Nordic Economies Economic Outlook January 2019

Nordic Economies: Economic Snapshot for the Nordic Economies

December 20, 2018

A strong performance in the external sector drove a solid GDP result in the third quarter. However, although export growth recovered in the quarter, the positive contribution to headline growth was largely due to a sharp fall in imports. The domestic economy meanwhile suffered from a marked contraction in fixed investment mostly due to a one-off effect caused by important ship purchases in the prior quarter, while private consumption was lackluster. Data for the fourth quarter has thus far been mixed. The manufacturing PMI receded in November, primarily due to slower growth in new orders and production, but remained in expansionary territory nonetheless, while industrial production growth moderated in October. Economic sentiment has been more downbeat in the quarter, with consumer confidence falling for the fifth consecutive month in November and business confidence remaining pessimistic. On the other hand, wage growth has been robust in most sectors and should feed through to stronger household spending, while a rebound in merchandise exports in October bodes well for the external economy.

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Although the economy gained some steam in the third quarter according to comprehensive GDP data, this was largely due to a surge in inventories, and the underlying picture was less positive. Private consumption and fixed investment contracted sharply in the quarter, while exports also declined—likely linked in part to the wider economic slowdown within the Eurozone. Looking to the fourth quarter, while the GDP outturn should have been supported by faster growth among key European trading partners, recent indicators are mixed. On one hand, in October, the unemployment rate remained at a multi-year low and wage growth was robust, while consumer sentiment was fairly upbeat in November. While this should support private consumption, gains could be limited by falling vehicle sales following the introduction of new emissions tests in September. Moreover, the economic sentiment index dipped for the second straight month in November.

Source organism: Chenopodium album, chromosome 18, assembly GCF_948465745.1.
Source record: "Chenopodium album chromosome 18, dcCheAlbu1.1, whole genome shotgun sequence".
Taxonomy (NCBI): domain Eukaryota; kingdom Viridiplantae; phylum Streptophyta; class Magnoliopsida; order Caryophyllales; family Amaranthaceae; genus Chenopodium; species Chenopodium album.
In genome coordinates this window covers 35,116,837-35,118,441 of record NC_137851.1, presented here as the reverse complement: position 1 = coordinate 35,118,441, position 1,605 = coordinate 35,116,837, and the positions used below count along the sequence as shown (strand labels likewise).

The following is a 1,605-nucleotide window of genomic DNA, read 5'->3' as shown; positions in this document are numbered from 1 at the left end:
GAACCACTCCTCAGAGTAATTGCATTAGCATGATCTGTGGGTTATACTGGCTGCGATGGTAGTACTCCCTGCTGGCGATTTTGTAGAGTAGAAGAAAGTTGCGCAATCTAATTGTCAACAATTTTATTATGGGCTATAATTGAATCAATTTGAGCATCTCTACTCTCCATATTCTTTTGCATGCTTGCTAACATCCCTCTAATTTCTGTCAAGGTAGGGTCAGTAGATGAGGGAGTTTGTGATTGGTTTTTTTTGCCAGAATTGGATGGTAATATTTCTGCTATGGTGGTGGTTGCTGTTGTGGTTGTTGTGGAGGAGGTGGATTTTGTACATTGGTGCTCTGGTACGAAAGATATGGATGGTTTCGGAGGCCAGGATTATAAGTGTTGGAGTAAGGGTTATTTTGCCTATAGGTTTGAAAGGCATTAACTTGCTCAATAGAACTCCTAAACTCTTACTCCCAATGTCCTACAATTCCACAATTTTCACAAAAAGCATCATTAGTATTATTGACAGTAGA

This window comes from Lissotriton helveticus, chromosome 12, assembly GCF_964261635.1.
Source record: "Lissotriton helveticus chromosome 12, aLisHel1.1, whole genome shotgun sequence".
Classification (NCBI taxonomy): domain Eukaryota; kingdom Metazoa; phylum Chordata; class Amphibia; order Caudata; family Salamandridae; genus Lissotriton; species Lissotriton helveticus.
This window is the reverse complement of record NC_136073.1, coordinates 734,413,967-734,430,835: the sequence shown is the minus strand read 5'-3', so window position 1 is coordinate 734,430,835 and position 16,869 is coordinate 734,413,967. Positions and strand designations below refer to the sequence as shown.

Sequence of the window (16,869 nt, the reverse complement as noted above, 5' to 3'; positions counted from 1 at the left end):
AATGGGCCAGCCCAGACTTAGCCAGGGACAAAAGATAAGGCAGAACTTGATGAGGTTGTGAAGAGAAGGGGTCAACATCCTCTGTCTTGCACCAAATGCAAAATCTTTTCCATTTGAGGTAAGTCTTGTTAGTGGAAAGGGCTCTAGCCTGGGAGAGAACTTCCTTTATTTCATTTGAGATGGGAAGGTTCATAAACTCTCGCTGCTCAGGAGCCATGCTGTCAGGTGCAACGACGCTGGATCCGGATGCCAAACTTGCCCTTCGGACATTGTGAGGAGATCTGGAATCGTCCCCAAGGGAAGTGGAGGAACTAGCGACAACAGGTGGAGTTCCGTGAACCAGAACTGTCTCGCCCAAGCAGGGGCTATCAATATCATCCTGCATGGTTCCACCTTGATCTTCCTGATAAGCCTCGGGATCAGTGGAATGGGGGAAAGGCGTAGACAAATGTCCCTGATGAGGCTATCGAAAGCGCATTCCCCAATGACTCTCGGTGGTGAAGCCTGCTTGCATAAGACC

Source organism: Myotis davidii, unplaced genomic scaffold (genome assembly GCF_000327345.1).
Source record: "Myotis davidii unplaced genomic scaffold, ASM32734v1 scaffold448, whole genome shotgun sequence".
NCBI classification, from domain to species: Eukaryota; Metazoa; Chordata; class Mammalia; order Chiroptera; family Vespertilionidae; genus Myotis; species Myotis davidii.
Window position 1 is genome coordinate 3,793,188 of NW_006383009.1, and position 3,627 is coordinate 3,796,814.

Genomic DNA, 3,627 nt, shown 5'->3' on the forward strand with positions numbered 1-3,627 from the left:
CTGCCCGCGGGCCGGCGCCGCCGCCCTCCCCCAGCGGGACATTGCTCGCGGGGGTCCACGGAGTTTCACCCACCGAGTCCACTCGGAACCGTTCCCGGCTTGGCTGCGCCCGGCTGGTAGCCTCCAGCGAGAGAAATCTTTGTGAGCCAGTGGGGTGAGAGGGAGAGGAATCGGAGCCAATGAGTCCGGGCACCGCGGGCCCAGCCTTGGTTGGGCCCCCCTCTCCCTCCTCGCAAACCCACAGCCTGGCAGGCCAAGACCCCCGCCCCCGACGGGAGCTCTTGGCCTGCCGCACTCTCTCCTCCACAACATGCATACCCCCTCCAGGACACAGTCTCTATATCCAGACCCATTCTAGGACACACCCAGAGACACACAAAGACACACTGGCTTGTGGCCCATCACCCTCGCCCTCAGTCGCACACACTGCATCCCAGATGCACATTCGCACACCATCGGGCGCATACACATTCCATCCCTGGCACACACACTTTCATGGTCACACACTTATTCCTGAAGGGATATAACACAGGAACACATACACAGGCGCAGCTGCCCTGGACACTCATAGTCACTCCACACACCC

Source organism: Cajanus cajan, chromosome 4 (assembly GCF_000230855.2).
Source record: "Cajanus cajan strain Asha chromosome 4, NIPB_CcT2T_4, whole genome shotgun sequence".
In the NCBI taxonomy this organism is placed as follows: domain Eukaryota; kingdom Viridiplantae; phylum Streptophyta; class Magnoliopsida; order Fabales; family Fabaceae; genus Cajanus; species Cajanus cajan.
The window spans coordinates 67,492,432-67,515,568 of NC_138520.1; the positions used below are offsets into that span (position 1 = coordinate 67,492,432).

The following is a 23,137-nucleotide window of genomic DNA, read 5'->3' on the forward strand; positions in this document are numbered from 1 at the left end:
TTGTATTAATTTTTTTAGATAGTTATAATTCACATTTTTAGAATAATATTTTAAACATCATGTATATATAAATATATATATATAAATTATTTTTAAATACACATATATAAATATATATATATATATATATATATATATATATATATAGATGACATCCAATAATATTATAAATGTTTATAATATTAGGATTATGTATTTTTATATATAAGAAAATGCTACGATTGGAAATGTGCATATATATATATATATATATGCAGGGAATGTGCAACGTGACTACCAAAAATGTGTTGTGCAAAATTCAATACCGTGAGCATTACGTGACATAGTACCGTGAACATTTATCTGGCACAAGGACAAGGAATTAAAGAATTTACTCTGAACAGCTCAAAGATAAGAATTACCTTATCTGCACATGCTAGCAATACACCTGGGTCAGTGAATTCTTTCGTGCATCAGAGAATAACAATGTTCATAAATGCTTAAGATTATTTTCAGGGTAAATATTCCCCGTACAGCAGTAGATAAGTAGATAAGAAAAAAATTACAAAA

The economy found its feet again in October as month-on-month growth rebounded, contrasting the decline in September, according to fresh GDP data. The improvement in October was primarily due to greater public and private consumption and fewer imports, although fixed investment and exports decreased. Moreover, separate data showed that industrial production increased in October across all sub-sectors compared to the previous month. However, quarter-on-quarter GDP growth slowed in the August-to-October period compared to July–September. Meanwhile, higher oil production appears to be buffering the public finances this year, with the fiscal surplus rising over a third year-on-year in NOK terms in January–September


The economy shrank in the third quarter according to recent figures, although this was due in large part to temporary factors. Lower vehicle sales—following tax changes which caused a front-loading of sales in the second quarter—depressed private consumption, while inventories subtracted notably from GDP. In contrast, fixed investment rose strongly, while the external sector strengthened. The underlying picture was one of an economy still in good health, but losing momentum compared to the high growth observed in previous quarters. The economy should have rebounded in the fourth quarter, and available indicators for the period point to fairly robust activity. Both the services and manufacturing PMIs were comfortably in expansionary territory in November thanks to solid growth in new orders, while in December the economic tendency indicator remained well above the neutral 100 mark. On the political front, the country is still without a government following the general election over three months ago. On 14 December, parliament voted against Social Democrat leader and caretaker Prime Minister Stefan Löfven becoming prime minister, a few weeks after Annie Lööf—leader of the Centre Party—abandoned her attempt to form a government.


The Icelandic economy slowed markedly in the third quarter, despite a robust performance from the crucial tourism sector which supported private outlays. The downswing was due exclusively to lower fixed investment, itself driven by a sharp contraction in business investment and a softer decline in residential construction investment. On the flipside, public investment surged in the quarter, both private and public spending growth picked up slightly, while the external sector’s growth contribution improved thanks to a rebound in exports, despite a marginal recovery in imports. Meanwhile, the country appears to be headed towards difficult wage negotiations in coming months, as the powerful labor unions push for steep minimum wage increases.

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